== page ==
Can you 'GREENWASH' water? Yes you can...

In the article below you see just one example of an environmental battlefront involving sustainability playing out, this one in the San Francisco bay area involving water use. Please read through the article by Amit Srivastava, it is a powerful subject when you consider the very real impact the absence of clean water has in the lives of over a billion people around the world, environmentalists and human rights activists are facing off against corporations over the control of water, with huge implications depending on the decisions and agreements that are eventually arrived at.

The scope and reach of greenwashing practices is truly global, in this case multi-national organizations that operate in countries where access to clean water is an issue almost certainly could do more to be environmentally safe and to improve the availability of clean water for people, it is both complete irony and a tragedy that water can be purified to produce a soft drink and at the same time so many lives are lost due to the absence of clean water.

Bob Jellison

Challenging Corporate Control of Water
by Amit Srivastava
Wednesday Nov 19th, 2008 6:08 AM
Challenging Corporate Control of Water
No! to Privatization, Yes! to Community Control of Water

Date: Tuesday, December 2, 2008
Time: 7:00 – 9:30 PM
Venue: Mission Cultural Center, 2868 Mission Street, San Francisco
On December 2nd and 3rd, global corporations will meet in San Francisco at a conference called “Corporate Water Footprinting: Towards a Sustainable Water Strategy,” to discuss their use of water, and ostensibly, outline water conservation strategies.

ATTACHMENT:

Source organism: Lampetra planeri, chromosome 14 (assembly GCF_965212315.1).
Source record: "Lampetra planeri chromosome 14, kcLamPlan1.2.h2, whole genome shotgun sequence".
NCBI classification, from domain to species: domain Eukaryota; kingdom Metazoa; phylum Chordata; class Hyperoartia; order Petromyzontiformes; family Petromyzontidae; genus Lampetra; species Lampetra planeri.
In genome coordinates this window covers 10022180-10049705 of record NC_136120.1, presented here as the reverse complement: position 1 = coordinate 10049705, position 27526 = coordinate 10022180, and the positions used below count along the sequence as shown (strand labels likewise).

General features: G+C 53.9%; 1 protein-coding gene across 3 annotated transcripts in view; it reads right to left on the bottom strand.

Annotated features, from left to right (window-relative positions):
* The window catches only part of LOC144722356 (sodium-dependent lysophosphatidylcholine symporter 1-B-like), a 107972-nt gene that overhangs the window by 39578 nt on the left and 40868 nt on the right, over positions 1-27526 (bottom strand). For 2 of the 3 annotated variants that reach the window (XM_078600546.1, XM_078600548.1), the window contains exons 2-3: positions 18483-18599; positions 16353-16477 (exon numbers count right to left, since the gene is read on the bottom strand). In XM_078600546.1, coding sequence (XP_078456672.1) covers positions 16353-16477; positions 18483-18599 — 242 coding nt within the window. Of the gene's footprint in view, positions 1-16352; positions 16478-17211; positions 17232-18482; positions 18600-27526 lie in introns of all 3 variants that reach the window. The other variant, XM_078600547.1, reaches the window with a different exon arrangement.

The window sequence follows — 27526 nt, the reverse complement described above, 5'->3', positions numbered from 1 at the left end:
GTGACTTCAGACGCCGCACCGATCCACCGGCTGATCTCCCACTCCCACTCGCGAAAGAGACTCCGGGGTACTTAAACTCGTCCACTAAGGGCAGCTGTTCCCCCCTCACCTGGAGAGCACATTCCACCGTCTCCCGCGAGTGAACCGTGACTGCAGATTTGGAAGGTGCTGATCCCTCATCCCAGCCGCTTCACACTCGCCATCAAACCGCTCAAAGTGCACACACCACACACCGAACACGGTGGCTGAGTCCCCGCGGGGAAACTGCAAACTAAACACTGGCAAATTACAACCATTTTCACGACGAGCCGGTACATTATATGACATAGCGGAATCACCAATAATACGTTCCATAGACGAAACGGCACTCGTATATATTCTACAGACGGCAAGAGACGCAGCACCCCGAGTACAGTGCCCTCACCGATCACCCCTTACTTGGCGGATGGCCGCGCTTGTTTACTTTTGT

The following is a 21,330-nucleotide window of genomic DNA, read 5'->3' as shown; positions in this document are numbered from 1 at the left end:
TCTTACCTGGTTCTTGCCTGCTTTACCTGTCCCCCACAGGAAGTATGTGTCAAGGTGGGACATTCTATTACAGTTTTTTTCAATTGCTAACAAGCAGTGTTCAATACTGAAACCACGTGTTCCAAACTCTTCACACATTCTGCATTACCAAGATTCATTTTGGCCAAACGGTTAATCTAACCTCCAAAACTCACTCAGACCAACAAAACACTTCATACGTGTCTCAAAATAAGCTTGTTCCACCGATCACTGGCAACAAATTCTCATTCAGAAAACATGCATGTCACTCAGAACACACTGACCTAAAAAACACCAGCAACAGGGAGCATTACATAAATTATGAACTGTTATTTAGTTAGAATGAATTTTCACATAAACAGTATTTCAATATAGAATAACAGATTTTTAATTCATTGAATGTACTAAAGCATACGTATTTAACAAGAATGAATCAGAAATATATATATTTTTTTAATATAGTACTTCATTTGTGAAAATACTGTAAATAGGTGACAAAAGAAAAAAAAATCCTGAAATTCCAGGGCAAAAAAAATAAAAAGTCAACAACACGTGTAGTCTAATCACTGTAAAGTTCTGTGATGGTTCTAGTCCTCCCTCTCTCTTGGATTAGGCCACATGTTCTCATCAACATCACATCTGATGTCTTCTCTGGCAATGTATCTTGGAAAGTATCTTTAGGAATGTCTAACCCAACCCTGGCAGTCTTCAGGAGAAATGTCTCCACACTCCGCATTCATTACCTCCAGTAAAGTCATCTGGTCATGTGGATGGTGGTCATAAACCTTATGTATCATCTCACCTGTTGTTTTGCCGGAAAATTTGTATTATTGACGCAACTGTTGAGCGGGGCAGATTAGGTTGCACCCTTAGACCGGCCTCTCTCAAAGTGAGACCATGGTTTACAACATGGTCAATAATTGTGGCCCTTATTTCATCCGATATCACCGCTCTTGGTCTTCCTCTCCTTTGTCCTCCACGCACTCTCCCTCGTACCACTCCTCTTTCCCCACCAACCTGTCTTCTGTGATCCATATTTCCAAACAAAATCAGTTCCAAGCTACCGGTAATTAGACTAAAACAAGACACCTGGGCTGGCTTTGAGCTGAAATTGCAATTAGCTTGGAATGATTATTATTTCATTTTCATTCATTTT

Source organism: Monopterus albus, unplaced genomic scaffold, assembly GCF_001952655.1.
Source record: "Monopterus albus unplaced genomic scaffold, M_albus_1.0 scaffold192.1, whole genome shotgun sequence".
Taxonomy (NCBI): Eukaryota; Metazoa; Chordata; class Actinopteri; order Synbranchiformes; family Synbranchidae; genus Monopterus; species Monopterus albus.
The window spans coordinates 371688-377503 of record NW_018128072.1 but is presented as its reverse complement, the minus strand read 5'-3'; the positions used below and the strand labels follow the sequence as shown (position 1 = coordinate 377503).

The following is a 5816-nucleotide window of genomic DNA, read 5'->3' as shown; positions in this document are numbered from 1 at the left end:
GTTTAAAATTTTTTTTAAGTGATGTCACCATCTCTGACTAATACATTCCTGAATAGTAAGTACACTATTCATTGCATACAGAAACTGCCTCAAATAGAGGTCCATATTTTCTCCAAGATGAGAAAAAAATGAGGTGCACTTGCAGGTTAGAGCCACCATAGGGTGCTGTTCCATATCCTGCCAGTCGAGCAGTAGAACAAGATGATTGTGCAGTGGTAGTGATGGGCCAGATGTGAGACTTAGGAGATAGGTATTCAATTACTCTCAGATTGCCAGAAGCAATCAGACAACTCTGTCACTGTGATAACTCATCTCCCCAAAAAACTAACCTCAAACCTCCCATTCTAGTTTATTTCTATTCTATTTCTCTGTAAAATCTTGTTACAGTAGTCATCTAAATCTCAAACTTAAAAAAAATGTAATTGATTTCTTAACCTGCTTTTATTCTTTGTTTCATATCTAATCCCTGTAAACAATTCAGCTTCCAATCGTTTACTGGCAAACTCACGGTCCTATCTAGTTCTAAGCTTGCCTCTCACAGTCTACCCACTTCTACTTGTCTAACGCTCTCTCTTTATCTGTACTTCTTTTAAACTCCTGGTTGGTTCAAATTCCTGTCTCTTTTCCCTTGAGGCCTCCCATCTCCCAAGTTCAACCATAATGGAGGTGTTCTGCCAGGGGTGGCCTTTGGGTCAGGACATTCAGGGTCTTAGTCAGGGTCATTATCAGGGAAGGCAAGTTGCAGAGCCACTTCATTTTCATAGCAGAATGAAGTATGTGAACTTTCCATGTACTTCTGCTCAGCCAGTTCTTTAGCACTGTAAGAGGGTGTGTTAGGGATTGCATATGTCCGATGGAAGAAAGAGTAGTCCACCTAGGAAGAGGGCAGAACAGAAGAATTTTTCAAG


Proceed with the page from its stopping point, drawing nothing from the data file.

A conference geared towards sustainable use of water is indeed welcome, but having the largest water abusers in charge is not.

Given the central role of water-intensive companies in the conference – Coca-Cola, Pepsico, NestlĂ© Waters, MillerCoors, Intel, Dean Foods, General Electric, ConAgra Foods – and the glaring absence of perspectives from those without access to water – it is clear that the conference is designed primarily to greenwash the practices of these very companies that have, in many cases, led to water scarcity and water contamination resulting in the denial of people’s access to water.

Access to water is a fundamental human right. With more than a billion people – about one in six – lacking access to safe drinking water, it is imperative that the international community act urgently to meet the growing challenge of providing access to water to everyone.

Join us to challenge the corporate agenda of privatization of water and place the focus on strengthening public institutions so that they do what they are supposed to do – deliver a public good to the public at large.

Speakers will include:

• Maude Barlow, Blue Planet Project, Council of Canadians, Special Advisor on Water to the United Nations
• Wenonah Hauter, Executive Director, Food and Water Watch
• Caleen Sisk-Franco, Chief, Winnemum Wintu Tribe, Indigenous Environmental Network
• Amit Srivastava, Coordinator, International Campaign Against Coca-Cola and India Resource Center

Sponsored by: Blue Planet Project/Council of Canadians, Food and Water Watch, India Resource Center, Indigenous Environmental Network, International Campaign Against Coca-Cola

Initial endorsers include: Alliance for Democracy, Center for Political Education, Design Action, Environmental Justice Coalition for Water, Global Exchange, Movement Generation, Institute for Agriculture and Trade Policy, International Forum on Globalization, International Jewish Anti-Zionist Network, International Rivers, Oakland Institute, Other Worlds, People Organizing to Demand Environmental & Economic Rights (PODER), Ruckus Society, The Public Trust Alliance, Peoples Health Movement.

For more info or to endorse, contact Jeff at jconant [at] or Amit at info [at]

See our position paper at

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